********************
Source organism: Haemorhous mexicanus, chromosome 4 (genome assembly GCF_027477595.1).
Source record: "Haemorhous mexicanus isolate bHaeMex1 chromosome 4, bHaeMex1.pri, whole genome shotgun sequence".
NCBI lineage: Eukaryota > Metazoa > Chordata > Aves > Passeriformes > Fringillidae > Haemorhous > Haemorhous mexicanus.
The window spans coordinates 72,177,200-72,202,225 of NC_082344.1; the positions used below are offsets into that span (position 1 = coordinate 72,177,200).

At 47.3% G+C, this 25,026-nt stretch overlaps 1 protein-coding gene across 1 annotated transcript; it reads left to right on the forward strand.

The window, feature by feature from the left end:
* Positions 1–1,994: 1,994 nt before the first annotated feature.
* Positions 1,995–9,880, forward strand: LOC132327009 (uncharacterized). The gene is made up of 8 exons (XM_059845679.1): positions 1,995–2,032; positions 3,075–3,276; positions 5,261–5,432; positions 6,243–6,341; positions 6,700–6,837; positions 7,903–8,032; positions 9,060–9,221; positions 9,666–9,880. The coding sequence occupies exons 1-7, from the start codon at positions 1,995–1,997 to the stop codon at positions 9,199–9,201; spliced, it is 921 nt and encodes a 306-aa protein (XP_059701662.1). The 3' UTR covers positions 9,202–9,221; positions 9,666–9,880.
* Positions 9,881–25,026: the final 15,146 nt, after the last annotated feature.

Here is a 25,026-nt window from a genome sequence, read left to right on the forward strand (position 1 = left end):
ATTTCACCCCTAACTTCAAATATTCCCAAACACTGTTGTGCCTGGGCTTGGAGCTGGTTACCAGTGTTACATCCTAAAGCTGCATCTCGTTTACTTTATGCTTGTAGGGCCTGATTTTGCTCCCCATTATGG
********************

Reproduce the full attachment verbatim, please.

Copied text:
Source organism: Haemorhous mexicanus, chromosome 4 (genome assembly GCF_027477595.1).
Source record: "Haemorhous mexicanus isolate bHaeMex1 chromosome 4, bHaeMex1.pri, whole genome shotgun sequence".
NCBI lineage: Eukaryota > Metazoa > Chordata > Aves > Passeriformes > Fringillidae > Haemorhous > Haemorhous mexicanus.
The window spans coordinates 72,177,200-72,202,225 of NC_082344.1; the positions used below are offsets into that span (position 1 = coordinate 72,177,200).

At 47.3% G+C, this 25,026-nt stretch overlaps 1 protein-coding gene across 1 annotated transcript; it reads left to right on the forward strand.

The window, feature by feature from the left end:
* Positions 1–1,994: 1,994 nt before the first annotated feature.
* Positions 1,995–9,880, forward strand: LOC132327009 (uncharacterized). The gene is made up of 8 exons (XM_059845679.1): positions 1,995–2,032; positions 3,075–3,276; positions 5,261–5,432; positions 6,243–6,341; positions 6,700–6,837; positions 7,903–8,032; positions 9,060–9,221; positions 9,666–9,880. The coding sequence occupies exons 1-7, from the start codon at positions 1,995–1,997 to the stop codon at positions 9,199–9,201; spliced, it is 921 nt and encodes a 306-aa protein (XP_059701662.1). The 3' UTR covers positions 9,202–9,221; positions 9,666–9,880.
* Positions 9,881–25,026: the final 15,146 nt, after the last annotated feature.

Here is a 25,026-nt window from a genome sequence, read left to right on the forward strand (position 1 = left end):
ATTTCACCCCTAACTTCAAATATTCCCAAACACTGTTGTGCCTGGGCTTGGAGCTGGTTACCAGTGTTACATCCTAAAGCTGCATCTCGTTTACTTTATGCTTGTAGGGCCTGATTTTGCTCCCCATTATGG